Study Title:

Pathophysiology and Treatment of Orthostatic Hypotension in Parkinsonian Disorders.

Study Abstract

Orthostatic hypotension (OH) is defined as a sustained pathological reduction in blood pressure within 3 min after orthostatic stress such as tilt-table testing or active standing. Non-neurogenic OH is caused by either decreased cardiac output or impaired vasoconstriction without a primary autonomic disorder whereas neurogenic OH results from inadequate release of norepinephrine in the vasomotor sympathetic system. Once non-neurogenic causes of OH such as medications and cardiac problems are ruled out, neurogenic OH can be considered. Neurogenic OH can accompany parkinsonian diseases in different stages and is associated with increased risk of morbidity and mortality. The pathophysiology of neurogenic OH in parkinsonian diseases includes sympathetic neurocirculatory failure and impaired cardiovagal activity. The inadequate release of peripheral norepinephrine upon orthostatic stress is a final pathologic pathway for neurogenic OH and is important for many therapeutic interventions. With mild or early autonomic failure, OH that occurs beyond 3 min of standing (defined as delayed OH) can result in orthostatic intolerance. Supine hypertension and postprandial hypotension are frequent comorbidities and may exacerbate orthostatic hypotension. The non-pharmacologic therapies should be tried initially, followed by pharmacologic treatments. Common medications used in the treatment of OH include fludrocortisone, midodrine, pyridostigmine, and droxidopa. Only midodrine and droxidopa have received FDA approval for the treatment of orthostatic hypotension.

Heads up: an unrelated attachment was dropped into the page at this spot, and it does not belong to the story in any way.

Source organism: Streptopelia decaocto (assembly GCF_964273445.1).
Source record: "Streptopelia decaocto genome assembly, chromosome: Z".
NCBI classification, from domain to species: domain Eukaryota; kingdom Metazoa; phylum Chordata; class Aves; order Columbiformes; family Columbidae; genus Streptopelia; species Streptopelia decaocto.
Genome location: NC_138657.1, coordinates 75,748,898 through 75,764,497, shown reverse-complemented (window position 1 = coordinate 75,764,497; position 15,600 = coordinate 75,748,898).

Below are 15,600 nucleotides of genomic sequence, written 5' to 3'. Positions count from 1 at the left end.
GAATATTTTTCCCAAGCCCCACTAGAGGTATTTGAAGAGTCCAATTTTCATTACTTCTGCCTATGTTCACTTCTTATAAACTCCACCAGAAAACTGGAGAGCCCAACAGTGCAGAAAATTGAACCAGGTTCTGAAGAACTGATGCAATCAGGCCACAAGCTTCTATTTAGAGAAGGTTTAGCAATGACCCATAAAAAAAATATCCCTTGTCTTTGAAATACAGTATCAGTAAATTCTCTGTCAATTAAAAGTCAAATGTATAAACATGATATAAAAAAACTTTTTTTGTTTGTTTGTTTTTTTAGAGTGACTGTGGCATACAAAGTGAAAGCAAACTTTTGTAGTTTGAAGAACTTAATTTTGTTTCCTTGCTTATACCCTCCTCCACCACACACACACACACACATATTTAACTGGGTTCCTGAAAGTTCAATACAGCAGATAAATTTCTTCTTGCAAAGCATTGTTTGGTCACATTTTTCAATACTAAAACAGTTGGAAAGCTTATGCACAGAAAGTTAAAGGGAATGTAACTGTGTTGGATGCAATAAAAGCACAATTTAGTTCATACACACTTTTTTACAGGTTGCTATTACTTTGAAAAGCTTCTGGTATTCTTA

Autonomic failure; Neurogenic orthostatic hypotension; Parkinsonian disease; Supine hypertension

Study Information

Pathophysiology and Treatment of Orthostatic Hypotension in Parkinsonian Disorders.
Curr Treat Options Neurol.
2016 June

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